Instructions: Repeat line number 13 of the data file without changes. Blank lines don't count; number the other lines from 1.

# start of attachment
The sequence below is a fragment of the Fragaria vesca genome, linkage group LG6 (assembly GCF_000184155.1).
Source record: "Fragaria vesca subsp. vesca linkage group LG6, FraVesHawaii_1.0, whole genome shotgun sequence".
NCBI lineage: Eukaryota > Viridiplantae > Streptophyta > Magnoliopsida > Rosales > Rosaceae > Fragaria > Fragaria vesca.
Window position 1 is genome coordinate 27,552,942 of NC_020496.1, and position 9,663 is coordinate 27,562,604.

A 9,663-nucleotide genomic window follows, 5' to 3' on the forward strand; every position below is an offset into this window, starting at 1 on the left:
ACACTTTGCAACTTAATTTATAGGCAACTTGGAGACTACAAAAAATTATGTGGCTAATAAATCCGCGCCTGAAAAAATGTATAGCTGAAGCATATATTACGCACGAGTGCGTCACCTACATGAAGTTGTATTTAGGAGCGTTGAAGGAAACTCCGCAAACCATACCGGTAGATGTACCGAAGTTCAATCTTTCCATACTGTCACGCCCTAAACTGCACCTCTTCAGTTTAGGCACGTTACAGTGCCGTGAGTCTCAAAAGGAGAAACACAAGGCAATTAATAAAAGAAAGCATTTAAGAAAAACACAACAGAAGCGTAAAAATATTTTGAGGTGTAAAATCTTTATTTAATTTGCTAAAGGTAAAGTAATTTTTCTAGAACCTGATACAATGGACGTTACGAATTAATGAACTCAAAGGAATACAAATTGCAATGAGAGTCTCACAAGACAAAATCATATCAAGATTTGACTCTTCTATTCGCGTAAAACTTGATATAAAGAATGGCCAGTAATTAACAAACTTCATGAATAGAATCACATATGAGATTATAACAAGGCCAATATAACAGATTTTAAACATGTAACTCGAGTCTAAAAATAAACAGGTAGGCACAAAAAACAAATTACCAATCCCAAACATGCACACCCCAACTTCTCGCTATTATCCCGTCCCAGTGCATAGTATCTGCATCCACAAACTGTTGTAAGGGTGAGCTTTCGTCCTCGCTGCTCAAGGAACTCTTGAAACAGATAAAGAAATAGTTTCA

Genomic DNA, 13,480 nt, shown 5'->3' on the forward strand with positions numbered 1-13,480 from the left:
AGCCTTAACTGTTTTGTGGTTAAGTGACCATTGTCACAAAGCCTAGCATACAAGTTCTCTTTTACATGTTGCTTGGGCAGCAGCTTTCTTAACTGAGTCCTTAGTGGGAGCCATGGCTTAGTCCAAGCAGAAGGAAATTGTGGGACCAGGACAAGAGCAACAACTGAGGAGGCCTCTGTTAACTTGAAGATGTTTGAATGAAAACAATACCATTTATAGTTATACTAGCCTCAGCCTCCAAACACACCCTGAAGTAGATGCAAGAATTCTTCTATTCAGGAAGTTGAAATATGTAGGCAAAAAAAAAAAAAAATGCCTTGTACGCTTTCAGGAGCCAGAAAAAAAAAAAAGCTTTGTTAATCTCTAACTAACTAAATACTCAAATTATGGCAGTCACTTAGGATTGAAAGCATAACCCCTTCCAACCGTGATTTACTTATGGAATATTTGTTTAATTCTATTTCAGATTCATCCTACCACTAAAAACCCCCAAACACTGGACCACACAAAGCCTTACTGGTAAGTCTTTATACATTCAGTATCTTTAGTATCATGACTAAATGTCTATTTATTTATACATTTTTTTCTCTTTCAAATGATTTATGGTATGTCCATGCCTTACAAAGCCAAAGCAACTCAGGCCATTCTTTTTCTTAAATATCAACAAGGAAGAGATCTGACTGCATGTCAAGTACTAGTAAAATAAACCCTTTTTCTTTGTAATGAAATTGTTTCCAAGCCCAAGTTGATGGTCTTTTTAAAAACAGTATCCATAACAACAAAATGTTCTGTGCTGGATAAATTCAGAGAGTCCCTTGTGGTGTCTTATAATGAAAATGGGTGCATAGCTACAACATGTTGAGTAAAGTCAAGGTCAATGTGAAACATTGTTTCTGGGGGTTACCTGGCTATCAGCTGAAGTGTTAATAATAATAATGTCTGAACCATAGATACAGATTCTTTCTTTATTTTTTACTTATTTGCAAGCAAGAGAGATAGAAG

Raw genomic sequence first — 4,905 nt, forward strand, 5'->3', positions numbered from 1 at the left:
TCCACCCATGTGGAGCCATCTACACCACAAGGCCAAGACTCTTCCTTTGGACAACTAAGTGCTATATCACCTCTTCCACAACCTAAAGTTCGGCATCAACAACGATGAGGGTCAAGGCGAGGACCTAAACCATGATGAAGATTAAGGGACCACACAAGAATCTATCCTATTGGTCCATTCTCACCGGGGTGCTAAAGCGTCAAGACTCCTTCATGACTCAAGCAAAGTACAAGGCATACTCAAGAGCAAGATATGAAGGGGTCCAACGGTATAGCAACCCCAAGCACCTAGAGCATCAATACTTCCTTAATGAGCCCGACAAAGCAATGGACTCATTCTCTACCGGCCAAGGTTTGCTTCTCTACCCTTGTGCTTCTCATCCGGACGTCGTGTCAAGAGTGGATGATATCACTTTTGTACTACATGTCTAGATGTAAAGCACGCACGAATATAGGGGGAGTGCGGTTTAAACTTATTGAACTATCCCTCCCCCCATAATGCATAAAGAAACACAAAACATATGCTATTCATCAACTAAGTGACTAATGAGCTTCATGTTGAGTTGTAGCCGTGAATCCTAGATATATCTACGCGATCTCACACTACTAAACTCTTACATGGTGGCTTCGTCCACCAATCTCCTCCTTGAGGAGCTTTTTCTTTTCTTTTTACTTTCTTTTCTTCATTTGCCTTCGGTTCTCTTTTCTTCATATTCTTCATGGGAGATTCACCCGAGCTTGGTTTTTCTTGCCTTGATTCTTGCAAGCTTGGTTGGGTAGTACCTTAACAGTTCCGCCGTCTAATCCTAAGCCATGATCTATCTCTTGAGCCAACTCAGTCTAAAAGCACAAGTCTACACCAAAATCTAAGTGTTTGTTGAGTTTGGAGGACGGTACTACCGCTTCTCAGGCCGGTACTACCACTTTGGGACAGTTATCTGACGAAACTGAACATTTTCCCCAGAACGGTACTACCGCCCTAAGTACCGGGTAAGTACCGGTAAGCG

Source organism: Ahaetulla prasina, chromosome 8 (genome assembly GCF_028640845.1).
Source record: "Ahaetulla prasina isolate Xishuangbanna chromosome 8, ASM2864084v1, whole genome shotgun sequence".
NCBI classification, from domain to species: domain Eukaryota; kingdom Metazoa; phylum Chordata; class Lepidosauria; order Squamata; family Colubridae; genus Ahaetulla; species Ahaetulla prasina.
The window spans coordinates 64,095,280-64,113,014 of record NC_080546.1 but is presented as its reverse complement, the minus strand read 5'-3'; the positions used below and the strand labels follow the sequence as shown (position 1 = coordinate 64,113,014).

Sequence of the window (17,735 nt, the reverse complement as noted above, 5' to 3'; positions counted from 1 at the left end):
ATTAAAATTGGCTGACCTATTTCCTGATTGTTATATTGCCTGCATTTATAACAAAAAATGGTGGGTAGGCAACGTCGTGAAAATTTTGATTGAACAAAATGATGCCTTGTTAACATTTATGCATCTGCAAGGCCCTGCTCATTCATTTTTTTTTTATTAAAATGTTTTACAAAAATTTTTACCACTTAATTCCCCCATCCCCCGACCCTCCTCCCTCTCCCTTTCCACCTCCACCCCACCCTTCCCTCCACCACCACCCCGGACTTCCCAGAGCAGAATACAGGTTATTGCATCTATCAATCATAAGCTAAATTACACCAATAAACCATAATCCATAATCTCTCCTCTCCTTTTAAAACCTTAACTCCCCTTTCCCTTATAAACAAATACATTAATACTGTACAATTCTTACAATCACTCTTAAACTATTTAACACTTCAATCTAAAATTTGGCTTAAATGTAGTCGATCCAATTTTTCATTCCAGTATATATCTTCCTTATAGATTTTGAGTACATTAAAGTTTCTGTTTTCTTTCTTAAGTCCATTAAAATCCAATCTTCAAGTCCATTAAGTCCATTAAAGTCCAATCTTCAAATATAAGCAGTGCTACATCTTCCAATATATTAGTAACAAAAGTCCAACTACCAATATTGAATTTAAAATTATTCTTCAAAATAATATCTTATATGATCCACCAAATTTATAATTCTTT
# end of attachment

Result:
NCBI classification, from domain to species: domain Eukaryota; kingdom Metazoa; phylum Chordata; class Lepidosauria; order Squamata; family Colubridae; genus Ahaetulla; species Ahaetulla prasina.